Chris Walker, a national of the United States, is Deputy Division Chief in the Global Markets Analysis Division of the IMF’s Monetary and Capital Markets Department. Previously, Mr. Walker worked in the IMF’s Western Hemisphere Department as mission chief for Antigua and Barbuda, and as desk officer for Brazil. Before joining the IMF, he was a Director in fixed income research for Credit Suisse First Boston in Tokyo. Mr. Walker holds a PhD in Economics from the University of Wisconsin–Madison, and a BA in Philosophy from Swarthmore College.

    Abdoul Wane, a national of Senegal, is the IMF Resident Representative in Guinea. Mr. Wane graduated from the University of Toulouse in Econometrics and the Graduate School of the University of Toulouse in Finance, and holds a doctorate from the University of Dakar. He was Senior Economist in the Expenditure Policy Division of the Fiscal Affairs Department at the time of this project; before joining the IMF, he was a senior lecturer at the University of Dakar (Senegal).

    Yu Ching Wong, a national of Singapore, is a Senior Economist in the IMF’s Western Hemisphere Department, and the desk economist for Peru. Before this, she was in the Caribbean I Division working on the ECCU, St. Kitts and Nevis, and Dominica, and has also worked in the IMF’s Finance Department and the Regional Office for Asia and Pacific in Tokyo. Ms. Wong holds a BS in Economics from the National University of Singapore and a PhD in Economics from Keio University, Japan.

    Kim Zieschang, a national of the United States, is Chief of the Real Sector Division of the IMF’s Statistics Department (STA). He is one of STA’s representatives on the Inter-Secretariat Working Group on National Accounts and serves on the Technical Advisory Group of the International Comparison Program (ICP) headquartered at the World Bank, and as the IMF’s alternate representative on the ICP Executive Board. His previous IMF position was Chief of the Data Dissemination Standards Division, responsible for the Special Data Dissemination Standard and General Data Dissemination System. He was formerly Associate Commissioner for Compensation and Working Conditions, and before that, Chief of Price and Index Number Research, at the U.S. Bureau of Labor Statistics. He has published in a number of leading journals and holds a PhD in Economic Theory with a minor in Econometrics from the University of North Carolina Chapel Hill.

    Abbreviations

    ABIB

    Antigua and Barbuda Investment Bank

    AfDB

    African Development Bank

    AML/CFT

    anti-money laundering and combating the financing of terrorism

    BAICO

    British American Insurance Company

    BIS

    Bank for International Settlements

    BPM5

    IMF, Balance of Payments and International Investment Position Manual, fifth edition

    BPM6

    IMF, Balance of Payments and International Investment Position Manual, sixth edition

    CAC

    collective action clause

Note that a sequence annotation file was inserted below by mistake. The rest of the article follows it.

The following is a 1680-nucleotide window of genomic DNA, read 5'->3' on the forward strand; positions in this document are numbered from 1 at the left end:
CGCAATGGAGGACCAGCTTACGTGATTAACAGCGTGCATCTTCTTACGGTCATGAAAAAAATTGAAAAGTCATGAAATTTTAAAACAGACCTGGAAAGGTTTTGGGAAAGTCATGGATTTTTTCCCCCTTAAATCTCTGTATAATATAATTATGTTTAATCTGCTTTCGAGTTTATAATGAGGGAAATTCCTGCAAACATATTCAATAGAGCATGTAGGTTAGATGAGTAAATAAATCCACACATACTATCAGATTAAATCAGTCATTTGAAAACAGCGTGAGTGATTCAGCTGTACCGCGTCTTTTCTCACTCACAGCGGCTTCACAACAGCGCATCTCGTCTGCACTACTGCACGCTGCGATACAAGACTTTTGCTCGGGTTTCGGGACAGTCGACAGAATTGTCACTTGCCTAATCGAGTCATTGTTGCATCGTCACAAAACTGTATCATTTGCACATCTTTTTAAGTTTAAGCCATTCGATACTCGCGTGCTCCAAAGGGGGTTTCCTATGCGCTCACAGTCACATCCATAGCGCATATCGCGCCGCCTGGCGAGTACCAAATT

CARICOM

    Caribbean Community and Common Market

    CARTAC

    Caribbean Regional Technical Assistance Center

    CDB

    Caribbean Development Bank

    CET

    common external tariff

    CIT

    corporate income tax

    CLICO

    Colonial Life Insurance Company

    CPI

    consumer price index

    CPIS

    Coordinated Portfolio Investment Survey

    CSME

    CARICOM Single Market and Economy

    CSO

    Central Statistical Office

    EC$

    Eastern Caribbean dollar

    ECCB

    Eastern Caribbean Central Bank

    ECCM

    Eastern Caribbean Common Market

    ECCU

    Eastern Caribbean Currency Union

    ECSE

    Eastern Caribbean Securities Exchange

    ECSM

    Eastern Caribbean Securities Market

    ECSRC

    Eastern Caribbean Securities Regulatory Commission

    EM-DAT

    Emergency Disaster Database

    EPA

    Economic Partnership Arrangement

    EU

    European Union

    FATF

    Financial Action Task Force

    FDI

    foreign direct investment

    FSB

    Financial Stability Board

    FSSA

    Financial System Stability Assessment

    G-7

    Group of Seven

    G-20

    Group of 20

    GDDS

    General Data Dissemination System (of the IMF)

    GDP

    gross domestic product

    GFSM

    IMF, Government Finance Statistics Manual

    HIV/AIDS

    human immunodeficiency virus/acquired immunodeficiency syndrome

    IADB

    Inter-American Development Bank

    IBCs

    international banking companies (corporations)

    IBM

    interbank market

    IFS

    IMF, International Financial Statistics

    IIP

    international investment position

    ILO

    International Labor Organization

    IRD

    Inland Revenue Department

    ITC

    information and communications technology

    MDG

    Millennium Development Goal

    NPL

    nonperforming loan

    NPV

    net present value

    NSB

    national statistical bureau

    OCA

    optimal currency area

    OECD

    Organization for Economic Cooperation and Development

    OECS

    Organization of Eastern Caribbean States

    OFC

    offshore financial center

    PAYGO

    pay as you go

    PE

    parastatal entity

    PIT

    personal income tax

    PPP

    public-private partnership

    PRGF

    Poverty Reduction and Growth Facility

    PSIP

    public sector investment program

    PWT

    Penn World Tables

    RCA

    revealed comparative advantage

    RDCC

    Regional Debt Coordinating Committee

    RGSM

    Regional Government Securities Market

    RSB

    regional statistical bureau

    RTGS

    real-time gross settlement

    SNA

    System of National Accounts

    SPV

    special purpose vehicle

    SRU

    Single Regulatory Unit

    SVAR

    structural vector autoregression

    TIEA

    Tax Information Exchange Agreement

    UN

    United Nations

    VfM

    value for money